Dating during the past two years has not been easy. From finding love during lockdown, navigating how to date post-lockdown, and to vaccine date or not to date—the list of post-pandemic trends are endless.
We’ve all had to get comfortable with dating outside of our usual comfort zones and adopt a new habits. The UK-based dating app Hinge has revealed its four data-backed dating predictions to watch out for in 2022—and the results may surprise you.
After the last two years, taking care of your mental health is more important than ever and daters aren’t accepting anyone who isn’t doing it.
According to Hinge, 83% of UK users would prefer to date someone who goes to therapy—and you’re more likely to get a second date if you mention going to therapy on a first date. Yet interestingly, only 9% of UK Hinge users feel comfortable bringing up therapy on the first date.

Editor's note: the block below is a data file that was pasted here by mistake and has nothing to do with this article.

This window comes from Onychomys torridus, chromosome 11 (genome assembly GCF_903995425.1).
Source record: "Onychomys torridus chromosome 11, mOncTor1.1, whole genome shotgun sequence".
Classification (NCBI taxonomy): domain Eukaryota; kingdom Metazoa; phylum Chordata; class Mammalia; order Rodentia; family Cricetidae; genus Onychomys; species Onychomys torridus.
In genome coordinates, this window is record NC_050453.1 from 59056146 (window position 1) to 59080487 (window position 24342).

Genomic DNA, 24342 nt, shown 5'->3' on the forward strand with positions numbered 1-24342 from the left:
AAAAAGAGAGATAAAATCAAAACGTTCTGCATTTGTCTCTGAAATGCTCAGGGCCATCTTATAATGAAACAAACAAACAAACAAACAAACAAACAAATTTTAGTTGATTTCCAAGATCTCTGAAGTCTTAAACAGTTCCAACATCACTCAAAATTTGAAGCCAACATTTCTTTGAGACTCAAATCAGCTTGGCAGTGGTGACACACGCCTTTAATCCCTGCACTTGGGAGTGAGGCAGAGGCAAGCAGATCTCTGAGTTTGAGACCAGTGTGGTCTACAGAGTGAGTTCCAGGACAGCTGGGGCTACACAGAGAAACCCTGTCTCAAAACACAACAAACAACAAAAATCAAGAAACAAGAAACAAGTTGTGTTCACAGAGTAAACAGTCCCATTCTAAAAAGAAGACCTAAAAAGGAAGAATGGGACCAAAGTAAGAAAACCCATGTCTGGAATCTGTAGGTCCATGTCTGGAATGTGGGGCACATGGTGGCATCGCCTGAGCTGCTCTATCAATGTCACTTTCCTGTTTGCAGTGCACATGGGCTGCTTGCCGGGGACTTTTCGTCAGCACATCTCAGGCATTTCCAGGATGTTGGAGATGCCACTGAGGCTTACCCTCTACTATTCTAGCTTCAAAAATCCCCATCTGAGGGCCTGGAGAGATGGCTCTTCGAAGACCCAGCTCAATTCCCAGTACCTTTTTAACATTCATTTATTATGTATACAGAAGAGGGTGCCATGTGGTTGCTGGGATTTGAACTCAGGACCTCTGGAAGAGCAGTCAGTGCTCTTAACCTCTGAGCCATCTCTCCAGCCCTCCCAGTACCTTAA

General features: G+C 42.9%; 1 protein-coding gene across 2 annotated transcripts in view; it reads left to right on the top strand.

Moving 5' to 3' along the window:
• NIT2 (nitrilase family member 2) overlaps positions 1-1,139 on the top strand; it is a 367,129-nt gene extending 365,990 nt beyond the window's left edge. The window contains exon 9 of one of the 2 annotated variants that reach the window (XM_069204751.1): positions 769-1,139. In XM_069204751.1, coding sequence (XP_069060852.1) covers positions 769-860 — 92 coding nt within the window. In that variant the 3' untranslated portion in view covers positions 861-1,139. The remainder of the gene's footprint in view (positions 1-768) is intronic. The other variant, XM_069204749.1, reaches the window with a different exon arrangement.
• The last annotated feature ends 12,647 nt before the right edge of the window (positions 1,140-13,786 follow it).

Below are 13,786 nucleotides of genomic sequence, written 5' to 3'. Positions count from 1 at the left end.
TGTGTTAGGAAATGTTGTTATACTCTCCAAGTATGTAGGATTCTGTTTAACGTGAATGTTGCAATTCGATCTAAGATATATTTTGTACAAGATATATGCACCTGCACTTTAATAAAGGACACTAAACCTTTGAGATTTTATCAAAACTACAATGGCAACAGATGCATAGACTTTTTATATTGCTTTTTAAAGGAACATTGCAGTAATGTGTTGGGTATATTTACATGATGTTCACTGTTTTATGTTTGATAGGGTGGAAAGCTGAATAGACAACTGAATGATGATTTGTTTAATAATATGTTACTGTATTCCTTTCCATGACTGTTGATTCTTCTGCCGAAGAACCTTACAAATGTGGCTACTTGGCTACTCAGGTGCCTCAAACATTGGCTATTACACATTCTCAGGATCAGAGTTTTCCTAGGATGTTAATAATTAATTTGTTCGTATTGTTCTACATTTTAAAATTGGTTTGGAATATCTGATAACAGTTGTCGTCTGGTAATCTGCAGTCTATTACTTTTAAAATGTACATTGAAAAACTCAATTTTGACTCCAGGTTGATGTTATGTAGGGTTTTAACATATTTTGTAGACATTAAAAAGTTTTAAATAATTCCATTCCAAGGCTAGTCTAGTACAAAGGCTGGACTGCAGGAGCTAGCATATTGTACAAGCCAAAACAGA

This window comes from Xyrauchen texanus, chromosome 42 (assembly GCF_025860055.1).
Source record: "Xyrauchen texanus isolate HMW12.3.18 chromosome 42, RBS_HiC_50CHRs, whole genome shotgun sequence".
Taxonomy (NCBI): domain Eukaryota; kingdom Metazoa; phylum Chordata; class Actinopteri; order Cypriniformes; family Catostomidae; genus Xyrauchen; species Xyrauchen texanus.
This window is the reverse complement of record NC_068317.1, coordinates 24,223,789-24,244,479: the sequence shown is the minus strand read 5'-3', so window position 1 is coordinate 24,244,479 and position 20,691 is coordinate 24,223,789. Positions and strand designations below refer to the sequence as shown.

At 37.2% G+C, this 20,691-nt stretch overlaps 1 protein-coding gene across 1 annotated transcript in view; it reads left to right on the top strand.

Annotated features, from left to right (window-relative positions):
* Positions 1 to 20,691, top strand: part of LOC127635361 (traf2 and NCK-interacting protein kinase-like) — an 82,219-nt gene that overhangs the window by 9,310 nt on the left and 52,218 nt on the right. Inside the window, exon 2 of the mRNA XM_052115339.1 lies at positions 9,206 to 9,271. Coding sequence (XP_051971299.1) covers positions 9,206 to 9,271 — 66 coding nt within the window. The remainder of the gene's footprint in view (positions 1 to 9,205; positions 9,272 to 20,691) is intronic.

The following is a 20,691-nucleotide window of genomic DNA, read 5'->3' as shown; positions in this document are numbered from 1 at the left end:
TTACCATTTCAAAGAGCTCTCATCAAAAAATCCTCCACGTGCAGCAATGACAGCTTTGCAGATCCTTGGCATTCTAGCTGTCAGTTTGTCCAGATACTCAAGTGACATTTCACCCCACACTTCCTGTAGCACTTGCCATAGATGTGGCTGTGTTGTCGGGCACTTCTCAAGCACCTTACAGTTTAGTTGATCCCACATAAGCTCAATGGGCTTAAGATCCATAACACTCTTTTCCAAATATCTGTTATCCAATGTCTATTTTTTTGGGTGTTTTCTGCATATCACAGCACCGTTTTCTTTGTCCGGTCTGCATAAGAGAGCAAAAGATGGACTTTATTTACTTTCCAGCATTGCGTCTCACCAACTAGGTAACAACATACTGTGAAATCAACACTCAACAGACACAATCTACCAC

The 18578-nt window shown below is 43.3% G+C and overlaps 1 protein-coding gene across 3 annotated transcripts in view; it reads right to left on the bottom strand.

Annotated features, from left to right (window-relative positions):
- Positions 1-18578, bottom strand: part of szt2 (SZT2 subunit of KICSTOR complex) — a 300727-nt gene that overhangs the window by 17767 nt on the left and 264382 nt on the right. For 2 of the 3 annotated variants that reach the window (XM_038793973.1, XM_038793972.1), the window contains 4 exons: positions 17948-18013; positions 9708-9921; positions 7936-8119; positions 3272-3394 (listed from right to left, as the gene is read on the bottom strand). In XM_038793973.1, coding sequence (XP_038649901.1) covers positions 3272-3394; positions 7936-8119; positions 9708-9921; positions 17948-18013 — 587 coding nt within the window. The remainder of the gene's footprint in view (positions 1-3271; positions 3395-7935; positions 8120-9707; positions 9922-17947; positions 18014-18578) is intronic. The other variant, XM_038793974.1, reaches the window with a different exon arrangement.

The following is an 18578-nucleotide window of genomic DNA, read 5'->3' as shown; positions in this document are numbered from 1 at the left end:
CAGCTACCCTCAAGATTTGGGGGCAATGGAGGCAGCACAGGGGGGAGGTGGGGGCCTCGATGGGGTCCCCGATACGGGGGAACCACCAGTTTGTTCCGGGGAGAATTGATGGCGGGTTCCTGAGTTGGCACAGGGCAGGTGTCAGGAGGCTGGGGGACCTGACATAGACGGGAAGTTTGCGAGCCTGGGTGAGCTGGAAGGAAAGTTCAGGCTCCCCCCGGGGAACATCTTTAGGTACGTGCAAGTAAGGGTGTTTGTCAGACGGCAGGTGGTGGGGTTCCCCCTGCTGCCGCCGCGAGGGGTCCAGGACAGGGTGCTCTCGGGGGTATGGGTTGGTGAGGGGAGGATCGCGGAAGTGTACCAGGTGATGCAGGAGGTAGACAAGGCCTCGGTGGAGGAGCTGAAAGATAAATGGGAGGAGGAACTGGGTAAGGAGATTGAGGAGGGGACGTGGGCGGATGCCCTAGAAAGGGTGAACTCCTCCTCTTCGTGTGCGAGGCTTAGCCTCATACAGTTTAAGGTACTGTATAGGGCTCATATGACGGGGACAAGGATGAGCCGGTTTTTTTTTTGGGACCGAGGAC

Power of audio
In 2022, Hinge predicts that we will see more people embracing audio and wanting to hear someone’s voice before matching. 64% of users said voice was an important factor in determining whether they liked someone.
The research also found that people are two times more likely to match with someone if they like a voice prompt.
With the new Omicron variant and booster rollout across the UK, Hinge predicts that users will continue to proudly share their vaccination status on their profile. Research shows that users who indicate that they’re vaccinated receive 30% more matches and the app thinks those who share their vaccine status on their profile will be the most successful in terms of dates.
The dreaded “situationship”—in which a potential relationship is hobbled by a lack of uncertainty as to where it’s heading—is something that many people have experienced in their lives but perhaps even more so during the uncertainty of the pandemic. One-in-three Hinge users experienced a ‘situationship’ in the past year, and 62% report feeling disappointed about it.
In 2022, Hinge predicts singletons will be more upfront about their goals from the outset and move on swiftly if people don’t share their long-term intentions.
By Anthony Moran